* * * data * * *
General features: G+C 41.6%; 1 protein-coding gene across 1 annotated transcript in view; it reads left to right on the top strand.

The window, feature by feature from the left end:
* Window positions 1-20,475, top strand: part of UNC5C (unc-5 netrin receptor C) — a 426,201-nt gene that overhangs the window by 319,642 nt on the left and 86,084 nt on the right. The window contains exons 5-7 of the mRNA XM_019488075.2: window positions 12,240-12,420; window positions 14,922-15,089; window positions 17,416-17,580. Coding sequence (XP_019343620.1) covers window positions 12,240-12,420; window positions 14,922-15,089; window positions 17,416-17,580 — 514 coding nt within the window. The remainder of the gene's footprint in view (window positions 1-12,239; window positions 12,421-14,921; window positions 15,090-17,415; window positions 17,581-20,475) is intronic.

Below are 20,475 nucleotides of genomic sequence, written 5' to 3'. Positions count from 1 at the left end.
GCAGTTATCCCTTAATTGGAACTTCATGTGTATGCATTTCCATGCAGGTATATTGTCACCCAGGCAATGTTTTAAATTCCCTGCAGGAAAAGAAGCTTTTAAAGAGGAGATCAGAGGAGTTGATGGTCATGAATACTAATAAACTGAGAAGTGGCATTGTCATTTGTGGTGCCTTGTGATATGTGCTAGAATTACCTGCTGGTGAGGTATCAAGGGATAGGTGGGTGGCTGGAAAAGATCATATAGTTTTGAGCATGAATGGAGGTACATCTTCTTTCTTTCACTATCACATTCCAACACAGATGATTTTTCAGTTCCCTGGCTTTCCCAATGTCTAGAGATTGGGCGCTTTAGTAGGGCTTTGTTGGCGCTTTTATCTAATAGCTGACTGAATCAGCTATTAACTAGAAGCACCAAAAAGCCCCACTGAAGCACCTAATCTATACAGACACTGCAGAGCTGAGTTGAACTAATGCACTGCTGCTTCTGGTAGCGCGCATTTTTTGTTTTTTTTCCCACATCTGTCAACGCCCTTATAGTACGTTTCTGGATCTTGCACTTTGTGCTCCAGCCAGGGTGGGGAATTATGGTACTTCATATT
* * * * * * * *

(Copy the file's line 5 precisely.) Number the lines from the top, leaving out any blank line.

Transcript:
GCAGTTATCCCTTAATTGGAACTTCATGTGTATGCATTTCCATGCAGGTATATTGTCACCCAGGCAATGTTTTAAATTCCCTGCAGGAAAAGAAGCTTTTAAAGAGGAGATCAGAGGAGTTGATGGTCATGAATACTAATAAACTGAGAAGTGGCATTGTCATTTGTGGTGCCTTGTGATATGTGCTAGAATTACCTGCTGGTGAGGTATCAAGGGATAGGTGGGTGGCTGGAAAAGATCATATAGTTTTGAGCATGAATGGAGGTACATCTTCTTTCTTTCACTATCACATTCCAACACAGATGATTTTTCAGTTCCCTGGCTTTCCCAATGTCTAGAGATTGGGCGCTTTAGTAGGGCTTTGTTGGCGCTTTTATCTAATAGCTGACTGAATCAGCTATTAACTAGAAGCACCAAAAAGCCCCACTGAAGCACCTAATCTATACAGACACTGCAGAGCTGAGTTGAACTAATGCACTGCTGCTTCTGGTAGCGCGCATTTTTTGTTTTTTTTCCCACATCTGTCAACGCCCTTATAGTACGTTTCTGGATCTTGCACTTTGTGCTCCAGCCAGGGTGGGGAATTATGGTACTTCATATT